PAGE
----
This is an outstanding peace of information inded. The whole topic on Authentic Assessment has been adequately exhausted, well presented and the content easily comprehensible.
The author's approach to the topic was appropriate as the assumtions of each assessment type were stated as a launching pad for the presentation.
I have used the the authentic assessment tool some time ago in an exceptional education classroom in a high school and I can attest that students' enthusiam in the project just hit the roof. My students wre classified as being learning disabled, and from that expeience, I learnt from their engagement in the project that it is critically important for teachers to, at anytime in the teaching and learning process, identify whatever instructional strategy that will fully benefit them. Students with learning disabilities in particular, dislike monotony, especially if the learning tasks are so regimented and uninteresting. Authentic Assessments are, therefore, one sure way of getting them interested and engaged. Even though the author does not single out any category of learners as being the most appropriate beneficiaries of AA, I have course to believe that those with learning disabilities will benefit from it the most, if well handled.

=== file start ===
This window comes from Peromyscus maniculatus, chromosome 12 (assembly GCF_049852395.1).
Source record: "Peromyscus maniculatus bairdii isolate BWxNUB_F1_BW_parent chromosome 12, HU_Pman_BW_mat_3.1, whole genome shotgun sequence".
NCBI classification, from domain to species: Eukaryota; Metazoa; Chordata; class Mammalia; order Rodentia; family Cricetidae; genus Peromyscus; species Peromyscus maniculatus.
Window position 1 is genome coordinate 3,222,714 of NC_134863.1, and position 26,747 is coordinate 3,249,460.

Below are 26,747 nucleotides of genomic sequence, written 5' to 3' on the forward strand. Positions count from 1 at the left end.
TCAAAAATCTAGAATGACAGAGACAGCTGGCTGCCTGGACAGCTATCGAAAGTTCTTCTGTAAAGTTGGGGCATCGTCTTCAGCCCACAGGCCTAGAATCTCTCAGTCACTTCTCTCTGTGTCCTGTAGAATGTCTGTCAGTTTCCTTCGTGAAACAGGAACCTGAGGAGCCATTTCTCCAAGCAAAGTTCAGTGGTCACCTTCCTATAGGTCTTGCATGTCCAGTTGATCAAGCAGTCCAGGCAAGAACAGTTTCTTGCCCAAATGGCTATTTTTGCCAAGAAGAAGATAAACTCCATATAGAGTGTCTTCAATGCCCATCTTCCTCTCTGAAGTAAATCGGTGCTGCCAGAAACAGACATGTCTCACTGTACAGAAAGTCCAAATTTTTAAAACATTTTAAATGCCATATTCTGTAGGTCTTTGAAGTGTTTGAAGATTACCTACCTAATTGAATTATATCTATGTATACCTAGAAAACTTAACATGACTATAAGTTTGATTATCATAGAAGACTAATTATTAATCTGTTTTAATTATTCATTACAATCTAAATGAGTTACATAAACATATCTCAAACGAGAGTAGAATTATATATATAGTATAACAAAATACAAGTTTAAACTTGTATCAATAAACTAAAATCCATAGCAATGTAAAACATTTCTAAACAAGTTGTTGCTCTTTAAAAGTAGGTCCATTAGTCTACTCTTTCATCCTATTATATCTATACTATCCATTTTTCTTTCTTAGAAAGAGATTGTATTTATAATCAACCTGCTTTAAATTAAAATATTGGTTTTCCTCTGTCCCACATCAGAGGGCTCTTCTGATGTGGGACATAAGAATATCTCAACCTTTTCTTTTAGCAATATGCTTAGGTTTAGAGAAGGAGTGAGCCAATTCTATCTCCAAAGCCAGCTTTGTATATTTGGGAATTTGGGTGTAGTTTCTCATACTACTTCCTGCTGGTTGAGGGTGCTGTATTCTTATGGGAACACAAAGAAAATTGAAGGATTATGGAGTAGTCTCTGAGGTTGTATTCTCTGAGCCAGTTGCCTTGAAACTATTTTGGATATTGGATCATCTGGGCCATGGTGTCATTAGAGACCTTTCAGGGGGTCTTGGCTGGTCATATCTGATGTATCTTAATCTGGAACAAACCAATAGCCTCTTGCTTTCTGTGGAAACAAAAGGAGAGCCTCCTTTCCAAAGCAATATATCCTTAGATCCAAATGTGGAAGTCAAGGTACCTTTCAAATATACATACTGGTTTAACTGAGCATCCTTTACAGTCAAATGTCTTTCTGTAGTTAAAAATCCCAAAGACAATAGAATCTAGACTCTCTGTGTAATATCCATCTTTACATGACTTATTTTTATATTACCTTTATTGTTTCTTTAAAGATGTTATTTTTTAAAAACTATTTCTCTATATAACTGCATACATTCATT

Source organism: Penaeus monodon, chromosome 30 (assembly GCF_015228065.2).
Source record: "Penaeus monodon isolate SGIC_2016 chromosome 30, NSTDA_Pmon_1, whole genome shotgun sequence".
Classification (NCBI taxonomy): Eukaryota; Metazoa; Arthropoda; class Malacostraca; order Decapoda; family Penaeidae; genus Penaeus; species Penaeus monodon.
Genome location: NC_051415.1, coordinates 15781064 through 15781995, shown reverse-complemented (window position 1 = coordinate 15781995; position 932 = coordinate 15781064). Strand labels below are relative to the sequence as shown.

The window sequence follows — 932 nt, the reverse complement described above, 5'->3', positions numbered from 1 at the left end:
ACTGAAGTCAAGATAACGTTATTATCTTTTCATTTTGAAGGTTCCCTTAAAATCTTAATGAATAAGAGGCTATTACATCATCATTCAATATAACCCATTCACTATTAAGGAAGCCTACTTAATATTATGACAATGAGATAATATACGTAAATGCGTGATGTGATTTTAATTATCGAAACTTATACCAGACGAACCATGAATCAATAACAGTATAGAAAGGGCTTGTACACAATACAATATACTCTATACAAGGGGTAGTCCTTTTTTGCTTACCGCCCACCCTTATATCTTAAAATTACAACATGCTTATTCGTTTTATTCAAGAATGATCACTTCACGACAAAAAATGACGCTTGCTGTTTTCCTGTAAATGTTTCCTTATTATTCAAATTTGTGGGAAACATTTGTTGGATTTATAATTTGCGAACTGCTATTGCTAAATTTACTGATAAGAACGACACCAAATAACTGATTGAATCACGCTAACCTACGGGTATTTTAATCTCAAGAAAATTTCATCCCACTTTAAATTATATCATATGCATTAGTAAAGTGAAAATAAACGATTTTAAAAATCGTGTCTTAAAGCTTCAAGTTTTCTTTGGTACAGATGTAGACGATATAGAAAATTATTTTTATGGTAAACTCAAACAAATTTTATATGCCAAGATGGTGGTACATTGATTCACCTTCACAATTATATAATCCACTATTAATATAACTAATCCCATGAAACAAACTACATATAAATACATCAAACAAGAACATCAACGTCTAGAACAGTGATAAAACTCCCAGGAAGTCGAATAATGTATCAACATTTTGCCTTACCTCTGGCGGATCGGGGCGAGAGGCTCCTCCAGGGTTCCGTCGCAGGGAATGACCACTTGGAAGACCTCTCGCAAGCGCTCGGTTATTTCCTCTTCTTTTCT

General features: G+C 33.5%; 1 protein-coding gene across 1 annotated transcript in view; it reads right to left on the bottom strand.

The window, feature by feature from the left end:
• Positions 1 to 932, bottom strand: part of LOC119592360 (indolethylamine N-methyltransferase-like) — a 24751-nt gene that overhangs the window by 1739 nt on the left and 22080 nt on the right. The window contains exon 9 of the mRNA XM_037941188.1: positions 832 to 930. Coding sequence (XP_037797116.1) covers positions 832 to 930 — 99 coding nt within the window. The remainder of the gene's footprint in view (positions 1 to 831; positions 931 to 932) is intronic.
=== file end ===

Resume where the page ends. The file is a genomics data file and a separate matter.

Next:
I particularly like the author's emphasis on the need for a combination of the types of assessments. Of course, it couldn't be all about one or the other.